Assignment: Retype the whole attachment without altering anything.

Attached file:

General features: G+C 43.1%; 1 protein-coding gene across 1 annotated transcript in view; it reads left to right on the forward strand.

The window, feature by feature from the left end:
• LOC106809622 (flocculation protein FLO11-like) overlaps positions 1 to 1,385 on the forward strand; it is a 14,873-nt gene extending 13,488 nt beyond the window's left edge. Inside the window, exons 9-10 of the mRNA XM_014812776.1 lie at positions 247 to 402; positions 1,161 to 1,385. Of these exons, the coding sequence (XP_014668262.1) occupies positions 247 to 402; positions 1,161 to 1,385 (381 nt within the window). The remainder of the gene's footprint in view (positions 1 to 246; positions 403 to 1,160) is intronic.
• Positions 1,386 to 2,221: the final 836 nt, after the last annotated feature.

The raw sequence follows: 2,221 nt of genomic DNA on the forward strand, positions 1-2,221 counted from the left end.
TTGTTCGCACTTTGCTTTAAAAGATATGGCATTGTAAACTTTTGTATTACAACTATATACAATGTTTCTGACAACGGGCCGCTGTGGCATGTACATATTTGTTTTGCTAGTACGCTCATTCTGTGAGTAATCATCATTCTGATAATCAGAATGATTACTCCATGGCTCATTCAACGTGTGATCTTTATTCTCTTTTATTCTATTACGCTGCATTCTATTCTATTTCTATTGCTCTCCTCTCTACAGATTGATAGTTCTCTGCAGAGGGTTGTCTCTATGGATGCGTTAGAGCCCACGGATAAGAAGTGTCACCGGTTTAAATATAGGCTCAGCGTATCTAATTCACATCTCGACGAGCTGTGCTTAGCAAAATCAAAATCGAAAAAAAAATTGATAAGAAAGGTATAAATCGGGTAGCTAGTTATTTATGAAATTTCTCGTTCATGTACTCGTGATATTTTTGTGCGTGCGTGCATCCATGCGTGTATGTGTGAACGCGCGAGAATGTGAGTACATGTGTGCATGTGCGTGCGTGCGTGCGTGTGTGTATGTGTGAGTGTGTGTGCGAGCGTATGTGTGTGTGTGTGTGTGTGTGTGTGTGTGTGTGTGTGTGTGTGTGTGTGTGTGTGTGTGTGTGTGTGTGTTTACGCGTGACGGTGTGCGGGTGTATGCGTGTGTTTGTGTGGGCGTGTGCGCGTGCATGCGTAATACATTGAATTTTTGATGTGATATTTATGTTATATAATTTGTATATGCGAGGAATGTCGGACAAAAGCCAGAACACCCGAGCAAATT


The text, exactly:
General features: G+C 43.1%; 1 protein-coding gene across 1 annotated transcript in view; it reads left to right on the forward strand.

The window, feature by feature from the left end:
• LOC106809622 (flocculation protein FLO11-like) overlaps positions 1 to 1,385 on the forward strand; it is a 14,873-nt gene extending 13,488 nt beyond the window's left edge. Inside the window, exons 9-10 of the mRNA XM_014812776.1 lie at positions 247 to 402; positions 1,161 to 1,385. Of these exons, the coding sequence (XP_014668262.1) occupies positions 247 to 402; positions 1,161 to 1,385 (381 nt within the window). The remainder of the gene's footprint in view (positions 1 to 246; positions 403 to 1,160) is intronic.
• Positions 1,386 to 2,221: the final 836 nt, after the last annotated feature.

The raw sequence follows: 2,221 nt of genomic DNA on the forward strand, positions 1-2,221 counted from the left end.
TTGTTCGCACTTTGCTTTAAAAGATATGGCATTGTAAACTTTTGTATTACAACTATATACAATGTTTCTGACAACGGGCCGCTGTGGCATGTACATATTTGTTTTGCTAGTACGCTCATTCTGTGAGTAATCATCATTCTGATAATCAGAATGATTACTCCATGGCTCATTCAACGTGTGATCTTTATTCTCTTTTATTCTATTACGCTGCATTCTATTCTATTTCTATTGCTCTCCTCTCTACAGATTGATAGTTCTCTGCAGAGGGTTGTCTCTATGGATGCGTTAGAGCCCACGGATAAGAAGTGTCACCGGTTTAAATATAGGCTCAGCGTATCTAATTCACATCTCGACGAGCTGTGCTTAGCAAAATCAAAATCGAAAAAAAAATTGATAAGAAAGGTATAAATCGGGTAGCTAGTTATTTATGAAATTTCTCGTTCATGTACTCGTGATATTTTTGTGCGTGCGTGCATCCATGCGTGTATGTGTGAACGCGCGAGAATGTGAGTACATGTGTGCATGTGCGTGCGTGCGTGCGTGTGTGTATGTGTGAGTGTGTGTGCGAGCGTATGTGTGTGTGTGTGTGTGTGTGTGTGTGTGTGTGTGTGTGTGTGTGTGTGTGTGTGTGTGTGTGTGTGTGTTTACGCGTGACGGTGTGCGGGTGTATGCGTGTGTTTGTGTGGGCGTGTGCGCGTGCATGCGTAATACATTGAATTTTTGATGTGATATTTATGTTATATAATTTGTATATGCGAGGAATGTCGGACAAAAGCCAGAACACCCGAGCAAATT